Odessos during the Hellenistic Period
/mid 4th mid 1st century BC/
hall 9
Included for several decades into the boundaries of the Macedonian Empire of Alexander the Great after the death of his proxy in Thrace- Lizimah /year 281 BC/ Odessos reestablished its independence and became the biggest trade center on the Western Black Sea Coast. During that period the town realized the contacts between the Thracian society and the Black Sea and the Mediterranean world and reached the peak of its prosperity. 
 A proof of the economic prosperity of the town is the fact that it began cutting its own coins initially bronze ones, and later on /after 2nd century BC/ large emissions of silver tetra-drachmas and gold starters.
 The import from the Mediterranean and the Black Sea regions was not terminated which becomes obvious from the large amount of black-polished ceramics, bronze decorations, lamps and amphorae. Local production of ceramics, bronze decorations and lamps was also developed in the town. Characteristic for the trade import from Egypt and Pallestina are the glass and alabaster vessels.
 Odessos turned into one of the most important centers for production of terracotta statuettes. To the Varna Archaeological Museum belongs one of the richest collections of such figures. In the showcases are exhibited terracotta figures representing various scenes and deities Darzalas, Aphrodite, Demetra, Eros, satyrs, maenads, as well as genre statuettes dancers and musicians, actors, slaves, women and men in the typical for the time attire, animal figures children's toys a cock, a bull, etc.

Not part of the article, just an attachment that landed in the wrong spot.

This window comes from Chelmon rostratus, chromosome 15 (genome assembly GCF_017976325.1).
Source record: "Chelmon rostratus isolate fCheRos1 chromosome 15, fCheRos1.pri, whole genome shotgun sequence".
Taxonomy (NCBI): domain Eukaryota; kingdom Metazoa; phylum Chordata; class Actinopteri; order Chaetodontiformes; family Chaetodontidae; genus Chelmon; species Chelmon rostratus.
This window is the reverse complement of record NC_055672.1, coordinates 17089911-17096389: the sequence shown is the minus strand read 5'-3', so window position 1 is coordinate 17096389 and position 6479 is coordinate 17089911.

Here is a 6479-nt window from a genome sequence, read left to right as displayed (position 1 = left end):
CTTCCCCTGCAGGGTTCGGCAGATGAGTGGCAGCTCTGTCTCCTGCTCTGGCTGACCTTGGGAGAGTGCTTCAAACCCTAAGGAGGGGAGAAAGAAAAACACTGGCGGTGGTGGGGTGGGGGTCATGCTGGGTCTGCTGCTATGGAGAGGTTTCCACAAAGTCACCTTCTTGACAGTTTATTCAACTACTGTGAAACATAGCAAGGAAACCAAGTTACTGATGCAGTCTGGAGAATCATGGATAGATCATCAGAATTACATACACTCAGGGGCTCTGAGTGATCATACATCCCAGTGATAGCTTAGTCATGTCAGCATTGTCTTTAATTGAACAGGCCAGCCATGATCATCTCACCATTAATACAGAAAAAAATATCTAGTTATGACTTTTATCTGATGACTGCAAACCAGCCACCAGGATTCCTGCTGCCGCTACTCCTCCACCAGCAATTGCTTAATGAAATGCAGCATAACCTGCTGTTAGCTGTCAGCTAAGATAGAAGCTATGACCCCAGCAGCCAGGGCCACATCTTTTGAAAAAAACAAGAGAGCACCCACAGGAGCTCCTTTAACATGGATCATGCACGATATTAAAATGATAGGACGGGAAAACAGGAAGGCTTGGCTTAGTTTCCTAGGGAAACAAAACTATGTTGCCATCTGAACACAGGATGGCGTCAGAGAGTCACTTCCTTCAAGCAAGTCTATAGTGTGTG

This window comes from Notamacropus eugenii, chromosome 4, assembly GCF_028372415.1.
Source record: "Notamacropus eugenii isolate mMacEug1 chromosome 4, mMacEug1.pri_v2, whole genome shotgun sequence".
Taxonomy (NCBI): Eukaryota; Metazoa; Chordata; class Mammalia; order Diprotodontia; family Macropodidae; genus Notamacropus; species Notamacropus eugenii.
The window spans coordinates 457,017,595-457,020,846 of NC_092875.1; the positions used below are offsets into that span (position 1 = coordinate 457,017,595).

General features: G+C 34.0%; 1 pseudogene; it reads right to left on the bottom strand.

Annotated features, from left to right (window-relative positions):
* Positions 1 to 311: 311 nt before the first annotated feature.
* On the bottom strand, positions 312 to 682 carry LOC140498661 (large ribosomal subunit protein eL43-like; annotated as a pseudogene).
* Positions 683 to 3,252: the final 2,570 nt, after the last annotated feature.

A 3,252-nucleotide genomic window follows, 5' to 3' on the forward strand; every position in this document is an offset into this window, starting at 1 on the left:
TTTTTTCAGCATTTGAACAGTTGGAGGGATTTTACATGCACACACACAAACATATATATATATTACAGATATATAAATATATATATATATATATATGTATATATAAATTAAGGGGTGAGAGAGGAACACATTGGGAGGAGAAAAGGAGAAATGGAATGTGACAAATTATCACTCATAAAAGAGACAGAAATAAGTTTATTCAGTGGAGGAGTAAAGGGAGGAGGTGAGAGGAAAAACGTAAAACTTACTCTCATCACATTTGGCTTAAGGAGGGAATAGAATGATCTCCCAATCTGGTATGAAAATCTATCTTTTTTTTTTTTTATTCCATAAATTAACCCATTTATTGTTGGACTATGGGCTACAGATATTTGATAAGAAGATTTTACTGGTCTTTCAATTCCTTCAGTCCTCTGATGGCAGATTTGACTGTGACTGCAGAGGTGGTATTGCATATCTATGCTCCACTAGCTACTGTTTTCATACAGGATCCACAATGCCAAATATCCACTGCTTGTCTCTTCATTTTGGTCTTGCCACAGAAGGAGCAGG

The presence of a big quantity of construction ceramics roof tiles and roof decorative ornaments /simas and antefixes/ is a good evidence that the architectural image of the ancient town did not submit to the other ancient towns along the Mediterranean.
 At that time a substantial change in the religious life is to be traced in Odessos the Thracian god Darzalas was raised as a supreme deity in the Pantheon of the town. Evidence to the fact are the coins of the town carrying his image, numerous terracotta statuettes, as well as an unique miniature lead statuette dated 4th century BC. This change in the organization of the religious life in the town obviously was as a result of the consolidating position of the Thracian population in the town

r c h e a e o l o g i c a l   m u s e u m   V a r n a
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